The cost for a harvester and ongoing operations is $80,000 – an achievable goal if every household invests in this effort. With your help, we can begin work in Spring 2019, so that we can all enjoy a cleaner lake all summer long.
We have already applied for permitting to conduct weed harvesting, and we have expended $6,000 for an environmental professional to conduct an Incidental Take Assessment (ITA) to ensure that the activity will not harm our lakes in any way.
Together we can return the lakes to their pristine condition and protect them for generations to come.
Please consider making a gift to help us purchase a harvester and protect the ecological systems we hold dear. With your support, our goal is very much within reach. If every household contributes just $342, we will raise enough funds to purchase the harvester and set the clean-up plan in motion.
Lake Catherine and Channel Lake are centerpieces of our community. We’re proud to lead the effort in improving the health and function of the lakes, and enhancing the quality of life not only for those using the lakes, but for everyone who is touched by the economic benefits of these resources. Many of our neighbors have already contributed to this effort with donations, board leadership, grant writing and community outreach.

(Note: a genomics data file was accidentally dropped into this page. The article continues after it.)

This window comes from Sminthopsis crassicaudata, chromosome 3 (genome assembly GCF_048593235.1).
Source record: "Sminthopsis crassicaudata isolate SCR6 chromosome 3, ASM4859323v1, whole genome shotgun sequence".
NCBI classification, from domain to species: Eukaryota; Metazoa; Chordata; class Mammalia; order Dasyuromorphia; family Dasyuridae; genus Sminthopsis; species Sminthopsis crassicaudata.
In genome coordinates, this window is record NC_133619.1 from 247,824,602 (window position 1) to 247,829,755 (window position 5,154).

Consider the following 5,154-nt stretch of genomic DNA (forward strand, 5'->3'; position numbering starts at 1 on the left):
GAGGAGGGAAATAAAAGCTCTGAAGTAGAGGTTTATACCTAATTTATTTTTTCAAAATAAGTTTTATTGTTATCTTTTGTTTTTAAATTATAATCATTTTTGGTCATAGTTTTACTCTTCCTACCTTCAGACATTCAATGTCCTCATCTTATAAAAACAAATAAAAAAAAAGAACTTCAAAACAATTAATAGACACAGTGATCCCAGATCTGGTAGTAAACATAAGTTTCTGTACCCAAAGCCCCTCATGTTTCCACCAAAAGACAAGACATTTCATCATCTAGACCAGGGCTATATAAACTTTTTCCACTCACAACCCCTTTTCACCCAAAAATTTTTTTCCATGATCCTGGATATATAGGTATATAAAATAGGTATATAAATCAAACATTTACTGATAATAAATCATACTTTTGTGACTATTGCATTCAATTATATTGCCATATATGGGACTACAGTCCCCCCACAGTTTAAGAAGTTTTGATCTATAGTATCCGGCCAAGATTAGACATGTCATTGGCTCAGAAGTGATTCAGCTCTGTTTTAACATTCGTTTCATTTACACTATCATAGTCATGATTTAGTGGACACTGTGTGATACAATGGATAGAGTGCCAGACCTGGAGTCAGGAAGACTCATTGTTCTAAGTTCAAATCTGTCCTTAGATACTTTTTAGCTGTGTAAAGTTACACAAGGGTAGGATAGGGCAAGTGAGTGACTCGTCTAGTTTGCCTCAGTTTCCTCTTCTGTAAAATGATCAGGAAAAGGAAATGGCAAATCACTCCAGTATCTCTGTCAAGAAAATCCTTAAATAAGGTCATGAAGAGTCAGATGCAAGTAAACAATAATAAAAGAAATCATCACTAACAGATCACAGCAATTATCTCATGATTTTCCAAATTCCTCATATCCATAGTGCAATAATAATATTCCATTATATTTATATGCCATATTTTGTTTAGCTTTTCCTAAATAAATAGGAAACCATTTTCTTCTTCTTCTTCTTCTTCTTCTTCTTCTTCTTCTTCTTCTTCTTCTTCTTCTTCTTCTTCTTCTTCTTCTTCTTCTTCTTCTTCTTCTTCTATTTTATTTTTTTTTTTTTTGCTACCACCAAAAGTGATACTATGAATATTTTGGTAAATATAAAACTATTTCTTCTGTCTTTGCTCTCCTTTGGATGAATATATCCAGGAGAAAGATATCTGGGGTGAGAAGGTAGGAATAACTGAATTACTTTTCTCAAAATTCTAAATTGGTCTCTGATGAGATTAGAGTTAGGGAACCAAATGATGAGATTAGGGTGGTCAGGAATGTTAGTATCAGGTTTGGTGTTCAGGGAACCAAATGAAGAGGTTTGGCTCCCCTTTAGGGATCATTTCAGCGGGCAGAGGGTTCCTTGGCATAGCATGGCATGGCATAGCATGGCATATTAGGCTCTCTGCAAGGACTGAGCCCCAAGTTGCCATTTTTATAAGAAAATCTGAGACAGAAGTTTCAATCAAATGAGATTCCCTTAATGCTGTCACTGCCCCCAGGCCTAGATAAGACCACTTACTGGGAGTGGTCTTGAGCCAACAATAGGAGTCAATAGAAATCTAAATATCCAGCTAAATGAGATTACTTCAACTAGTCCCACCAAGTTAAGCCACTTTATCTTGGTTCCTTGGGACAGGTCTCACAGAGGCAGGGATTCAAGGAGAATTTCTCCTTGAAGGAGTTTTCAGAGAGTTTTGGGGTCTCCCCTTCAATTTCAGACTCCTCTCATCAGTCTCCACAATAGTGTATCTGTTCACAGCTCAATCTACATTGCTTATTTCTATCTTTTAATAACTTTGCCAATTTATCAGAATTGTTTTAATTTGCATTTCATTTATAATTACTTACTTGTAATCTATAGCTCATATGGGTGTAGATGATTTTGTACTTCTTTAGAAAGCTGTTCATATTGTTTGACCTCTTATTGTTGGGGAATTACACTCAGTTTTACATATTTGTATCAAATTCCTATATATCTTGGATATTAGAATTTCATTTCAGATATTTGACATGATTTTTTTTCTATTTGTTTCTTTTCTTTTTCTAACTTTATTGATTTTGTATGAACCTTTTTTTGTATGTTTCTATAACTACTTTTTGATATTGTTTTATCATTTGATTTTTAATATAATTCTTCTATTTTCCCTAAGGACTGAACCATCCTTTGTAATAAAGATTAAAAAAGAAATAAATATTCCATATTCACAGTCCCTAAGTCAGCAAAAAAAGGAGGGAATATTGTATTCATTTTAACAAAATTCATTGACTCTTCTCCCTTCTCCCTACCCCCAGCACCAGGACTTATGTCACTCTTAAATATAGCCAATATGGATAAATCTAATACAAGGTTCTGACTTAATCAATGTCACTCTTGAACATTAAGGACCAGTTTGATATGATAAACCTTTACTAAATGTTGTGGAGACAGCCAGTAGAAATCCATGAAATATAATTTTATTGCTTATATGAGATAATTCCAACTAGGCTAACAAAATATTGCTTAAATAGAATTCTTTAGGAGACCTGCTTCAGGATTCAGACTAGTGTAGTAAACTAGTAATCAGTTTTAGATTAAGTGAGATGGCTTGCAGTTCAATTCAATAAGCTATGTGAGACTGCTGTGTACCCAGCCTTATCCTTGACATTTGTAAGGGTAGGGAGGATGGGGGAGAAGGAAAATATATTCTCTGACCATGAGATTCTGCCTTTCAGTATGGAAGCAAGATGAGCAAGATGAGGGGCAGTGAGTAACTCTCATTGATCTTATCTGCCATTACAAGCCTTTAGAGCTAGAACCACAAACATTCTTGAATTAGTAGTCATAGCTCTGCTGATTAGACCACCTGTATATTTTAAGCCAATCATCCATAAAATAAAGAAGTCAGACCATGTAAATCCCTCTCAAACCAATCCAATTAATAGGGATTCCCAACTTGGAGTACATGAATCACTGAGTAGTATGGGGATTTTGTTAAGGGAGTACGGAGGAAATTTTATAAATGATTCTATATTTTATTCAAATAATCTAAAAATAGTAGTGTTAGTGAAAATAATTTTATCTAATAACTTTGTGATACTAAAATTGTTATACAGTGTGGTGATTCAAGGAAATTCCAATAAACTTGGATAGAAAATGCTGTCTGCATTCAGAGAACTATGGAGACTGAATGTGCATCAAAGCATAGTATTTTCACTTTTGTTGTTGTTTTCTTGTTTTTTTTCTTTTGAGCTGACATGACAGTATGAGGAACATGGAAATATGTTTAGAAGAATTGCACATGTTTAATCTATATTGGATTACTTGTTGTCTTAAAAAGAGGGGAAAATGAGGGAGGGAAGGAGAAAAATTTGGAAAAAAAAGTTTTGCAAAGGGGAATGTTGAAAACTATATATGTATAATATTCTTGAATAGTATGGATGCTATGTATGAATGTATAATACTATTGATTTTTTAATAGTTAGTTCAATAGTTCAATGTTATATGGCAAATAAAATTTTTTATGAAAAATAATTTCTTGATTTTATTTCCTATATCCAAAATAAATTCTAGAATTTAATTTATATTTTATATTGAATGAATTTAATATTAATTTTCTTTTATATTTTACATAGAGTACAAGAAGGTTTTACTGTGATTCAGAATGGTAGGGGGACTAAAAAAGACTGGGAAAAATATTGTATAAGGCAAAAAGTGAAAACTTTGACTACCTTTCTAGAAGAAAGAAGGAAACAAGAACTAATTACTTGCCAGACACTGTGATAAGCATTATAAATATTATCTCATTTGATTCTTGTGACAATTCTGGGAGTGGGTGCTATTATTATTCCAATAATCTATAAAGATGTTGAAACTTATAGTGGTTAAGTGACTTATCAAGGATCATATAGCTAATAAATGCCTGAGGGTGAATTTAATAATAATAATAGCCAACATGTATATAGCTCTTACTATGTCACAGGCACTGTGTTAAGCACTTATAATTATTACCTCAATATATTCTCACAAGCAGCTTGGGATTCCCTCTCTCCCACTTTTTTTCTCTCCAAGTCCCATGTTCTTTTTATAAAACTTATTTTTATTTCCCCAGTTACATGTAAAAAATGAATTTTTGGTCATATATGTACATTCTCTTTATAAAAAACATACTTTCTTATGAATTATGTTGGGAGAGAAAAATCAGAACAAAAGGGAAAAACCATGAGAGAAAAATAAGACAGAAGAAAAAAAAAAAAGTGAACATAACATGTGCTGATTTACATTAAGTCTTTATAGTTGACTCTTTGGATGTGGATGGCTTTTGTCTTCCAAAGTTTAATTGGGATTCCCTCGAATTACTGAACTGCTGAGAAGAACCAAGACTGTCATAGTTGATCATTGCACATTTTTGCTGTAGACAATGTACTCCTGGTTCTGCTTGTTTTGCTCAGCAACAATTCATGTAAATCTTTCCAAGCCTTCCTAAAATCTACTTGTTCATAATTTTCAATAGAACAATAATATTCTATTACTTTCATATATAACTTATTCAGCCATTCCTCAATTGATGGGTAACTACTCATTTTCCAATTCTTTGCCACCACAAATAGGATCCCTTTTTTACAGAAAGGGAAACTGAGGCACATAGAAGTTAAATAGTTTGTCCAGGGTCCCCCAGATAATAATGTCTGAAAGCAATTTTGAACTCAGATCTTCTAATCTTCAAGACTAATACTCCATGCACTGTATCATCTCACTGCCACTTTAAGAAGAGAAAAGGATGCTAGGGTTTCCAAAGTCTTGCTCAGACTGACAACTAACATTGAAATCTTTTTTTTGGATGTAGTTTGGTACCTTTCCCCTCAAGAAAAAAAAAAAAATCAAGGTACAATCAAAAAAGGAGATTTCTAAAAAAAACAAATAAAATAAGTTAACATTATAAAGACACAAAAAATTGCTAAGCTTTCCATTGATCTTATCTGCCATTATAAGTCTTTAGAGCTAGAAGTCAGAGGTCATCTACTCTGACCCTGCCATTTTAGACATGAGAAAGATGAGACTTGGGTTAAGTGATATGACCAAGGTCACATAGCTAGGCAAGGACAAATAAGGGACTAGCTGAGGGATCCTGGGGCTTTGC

We hope you’ll join our team. Please donate here.
President, Friends of Catherine and Channel Lakes
The Illinois EPA is conducting a TMDL Study in the Upper Fox/Chain O’Lakes, including Lake Catherine and Channel Lake. TMDL is a calculation of the maximum amount of a pollutant that a waterbody can receive and still meet water quality standards and support designated uses.
The Fox Chain O’Lakes Summary report that was based on the 2014 water quality data can be found here. Lake Catherine and Channel Lake data is included.
Algae blooms can be harmful. For information on Blue-Green Algae and harmful algae blooms, click here.